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Hey Drew,<P>I suppose I too, can classify myself as living in a musical void. Other than the very rare and occasional CD purchase, I really haven't bought any new music on a regular basis since the mid-80's. Which is just fine with me, I don't think I'm missing anything much. I'm just as happy now listening to the old stuff than I was back when it was new. The current rock music just has a totally different attitude and style to it, and it does not appeal to me at all. Bands like Smashing Pumpkins and Goo Goo Dolls suck to holy hell. <P>Here's a 70's band I'd like to recommend, they're called "Racing Cars." I've mentioned them here before on another thread. They're worth checking out, the music resembles that of John Fogerty & CCR. A mix of country, blues, & rock n roll. Morty, the lead singer, even sounds a little like Fogerty. One of my favorite Racing Cars tunes is "Hard Workin Woman" from the first album. <P>The albums are:<BR>Downtown Tonight- 1976<BR>Weekend Rendezvous- 1977<BR>Bring On The Night- 1978
Munched his way to a million hearts as he ate the tires and the spare parts.
Yep, I'm right there too, everybody. I hate today's music. The 70s/80s was about orchestration and arrangement. Instilling that element to music took hard work and lots of time. Today's young musicians just don't want to work that hard. <P>Yesterday's musicians have produced some new music recently that is as good if not better than their past music. In case you haven't heard these, I highly recommend:<P>Styx- Brave New World (1999)<BR>Elton John- Songs From The West Coast (2001)<BR>ELO- Zoom (2001)<BR>Al Stewart- Between The Wars (1995)<P>Also, I might mention an obscure band from the 70s: New England, with the album Explorer Suite, from the year 1980. Excellent! <P>later,<BR>Al
Sorry, Al, but your way off there..there are as many good musicians putting a great deal of effort into their music today as there were 20-30 years ago..there was good and bad then, just as there is now. <P>Explorer Suite was superb, as were their other two albums...I probably prefer 'Walking Wild' as it had more of 'them' on it rather than them trying to be ELO (As Explorer Suite clearly is).<P>If you like your rock 'Symphonic' you really must check out Ayreon...You have to like your rock with a fair dollop of Cheez, but that shoulsdn't be a problem if you lived- and loved -the 80's!!! Check out 'Dream Sequencer' This is part one of a two (separate) disc set of a project called 'Universal Miagrator'.. part two is really good too, but it's heavier that disc one. Lots of guest vocalists..Neal Morse is on disc one, Bruce Dickinson is on disc two.<P><BR>I'm really enjoying the new Everon album 'Bridge'.. easily their best to date.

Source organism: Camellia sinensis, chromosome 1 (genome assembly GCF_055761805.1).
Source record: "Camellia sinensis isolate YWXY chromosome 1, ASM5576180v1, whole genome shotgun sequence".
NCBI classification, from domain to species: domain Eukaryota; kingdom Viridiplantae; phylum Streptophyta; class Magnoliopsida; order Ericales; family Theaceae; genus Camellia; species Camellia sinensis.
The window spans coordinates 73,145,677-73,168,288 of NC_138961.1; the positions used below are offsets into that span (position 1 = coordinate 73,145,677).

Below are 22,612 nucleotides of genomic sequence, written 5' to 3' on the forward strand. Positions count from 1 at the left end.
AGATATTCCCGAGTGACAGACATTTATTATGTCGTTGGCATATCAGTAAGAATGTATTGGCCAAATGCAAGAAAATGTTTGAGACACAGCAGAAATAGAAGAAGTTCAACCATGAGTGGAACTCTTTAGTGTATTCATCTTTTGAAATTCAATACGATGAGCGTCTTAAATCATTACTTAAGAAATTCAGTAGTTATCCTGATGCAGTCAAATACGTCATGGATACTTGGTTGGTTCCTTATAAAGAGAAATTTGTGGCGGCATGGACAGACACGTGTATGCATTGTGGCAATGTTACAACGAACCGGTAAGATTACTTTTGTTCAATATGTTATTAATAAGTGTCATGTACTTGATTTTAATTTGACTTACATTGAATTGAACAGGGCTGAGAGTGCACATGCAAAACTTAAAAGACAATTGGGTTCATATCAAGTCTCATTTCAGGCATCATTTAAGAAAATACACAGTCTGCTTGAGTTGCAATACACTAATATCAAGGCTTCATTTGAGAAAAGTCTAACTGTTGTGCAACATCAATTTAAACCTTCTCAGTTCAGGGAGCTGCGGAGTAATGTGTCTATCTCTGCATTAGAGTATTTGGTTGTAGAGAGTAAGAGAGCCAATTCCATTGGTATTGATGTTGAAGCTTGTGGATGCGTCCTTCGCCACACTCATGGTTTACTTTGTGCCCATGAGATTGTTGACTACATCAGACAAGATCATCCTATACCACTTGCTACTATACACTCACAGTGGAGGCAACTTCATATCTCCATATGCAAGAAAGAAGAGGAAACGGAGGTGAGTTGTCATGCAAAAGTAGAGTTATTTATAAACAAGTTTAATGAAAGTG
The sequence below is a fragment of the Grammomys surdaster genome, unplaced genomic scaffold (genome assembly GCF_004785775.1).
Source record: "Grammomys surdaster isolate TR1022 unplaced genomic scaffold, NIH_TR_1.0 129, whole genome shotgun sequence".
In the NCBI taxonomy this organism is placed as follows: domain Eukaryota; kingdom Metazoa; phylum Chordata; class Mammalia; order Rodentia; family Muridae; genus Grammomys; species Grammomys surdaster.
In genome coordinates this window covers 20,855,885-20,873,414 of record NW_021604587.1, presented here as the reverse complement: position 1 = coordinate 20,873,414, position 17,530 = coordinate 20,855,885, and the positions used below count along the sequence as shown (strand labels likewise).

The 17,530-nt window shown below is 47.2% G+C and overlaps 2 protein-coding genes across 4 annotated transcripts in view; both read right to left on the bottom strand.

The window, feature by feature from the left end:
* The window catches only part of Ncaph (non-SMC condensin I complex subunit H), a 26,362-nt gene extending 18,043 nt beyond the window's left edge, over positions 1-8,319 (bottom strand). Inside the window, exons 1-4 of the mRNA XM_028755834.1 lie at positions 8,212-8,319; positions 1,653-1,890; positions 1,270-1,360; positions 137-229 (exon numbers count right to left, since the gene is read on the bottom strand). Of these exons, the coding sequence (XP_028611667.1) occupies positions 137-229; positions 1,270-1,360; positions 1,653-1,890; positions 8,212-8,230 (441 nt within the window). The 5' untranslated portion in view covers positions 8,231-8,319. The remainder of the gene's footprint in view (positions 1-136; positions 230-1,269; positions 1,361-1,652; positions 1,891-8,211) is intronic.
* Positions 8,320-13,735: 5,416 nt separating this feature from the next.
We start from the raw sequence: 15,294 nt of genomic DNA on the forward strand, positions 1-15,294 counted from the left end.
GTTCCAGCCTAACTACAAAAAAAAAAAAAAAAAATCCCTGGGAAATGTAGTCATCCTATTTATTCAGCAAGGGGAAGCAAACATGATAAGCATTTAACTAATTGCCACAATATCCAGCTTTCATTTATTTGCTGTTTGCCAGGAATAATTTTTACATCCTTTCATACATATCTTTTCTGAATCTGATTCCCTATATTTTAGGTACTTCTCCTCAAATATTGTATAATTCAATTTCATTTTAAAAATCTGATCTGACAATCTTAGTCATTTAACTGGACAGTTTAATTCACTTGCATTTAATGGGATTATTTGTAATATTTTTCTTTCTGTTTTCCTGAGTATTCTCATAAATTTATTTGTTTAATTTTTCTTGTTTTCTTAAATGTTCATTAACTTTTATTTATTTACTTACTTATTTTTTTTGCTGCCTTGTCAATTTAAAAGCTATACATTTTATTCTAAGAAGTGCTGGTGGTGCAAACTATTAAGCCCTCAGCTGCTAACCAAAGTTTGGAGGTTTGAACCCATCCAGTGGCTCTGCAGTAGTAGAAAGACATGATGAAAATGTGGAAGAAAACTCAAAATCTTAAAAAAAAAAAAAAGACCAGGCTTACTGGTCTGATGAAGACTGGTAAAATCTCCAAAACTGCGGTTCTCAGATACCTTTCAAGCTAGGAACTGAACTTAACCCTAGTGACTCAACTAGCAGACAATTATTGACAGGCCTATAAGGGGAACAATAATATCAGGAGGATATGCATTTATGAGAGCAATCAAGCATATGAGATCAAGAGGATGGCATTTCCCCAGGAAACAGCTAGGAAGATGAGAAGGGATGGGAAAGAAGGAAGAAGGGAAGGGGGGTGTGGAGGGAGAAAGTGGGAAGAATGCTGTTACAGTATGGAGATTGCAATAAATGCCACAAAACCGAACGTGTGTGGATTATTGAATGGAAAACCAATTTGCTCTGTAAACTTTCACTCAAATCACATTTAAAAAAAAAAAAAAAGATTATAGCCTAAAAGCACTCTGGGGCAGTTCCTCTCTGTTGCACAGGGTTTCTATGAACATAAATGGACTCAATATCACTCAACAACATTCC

'ey Drew,<P>I've been thinking the same thing - especially when I do end up getting something new, it's another version of the same ol'...<P>However, some good 90's bands come to mind - Echolyn, Spock's Beard, Magellan, Shadow Gallery, Alias Eye, Izz, Ayreon, Crucible, Dream Theater... <BR>I'm just glad that they're all moving it into their own individual directions. It keeps putting all this 'NEW' and GREAT MUSIC out there !! Looking back to some of the early bands like YES, URIAH HEEP, KANSAS, Barclay James Harvest, even AEROSMITH = All of thier new music is somewhat new - It's thrilling to hear, nonetheless. Maybe 'void' isn't the right word. I keep finding new bands (like a few that you mentioned "Dreamtide" "Seventh Key") that I would agree have that 80's feel, but ya gotta love it !! I know some teenagers that understand and appreciate some of this new "80's style" music. It's ALL good...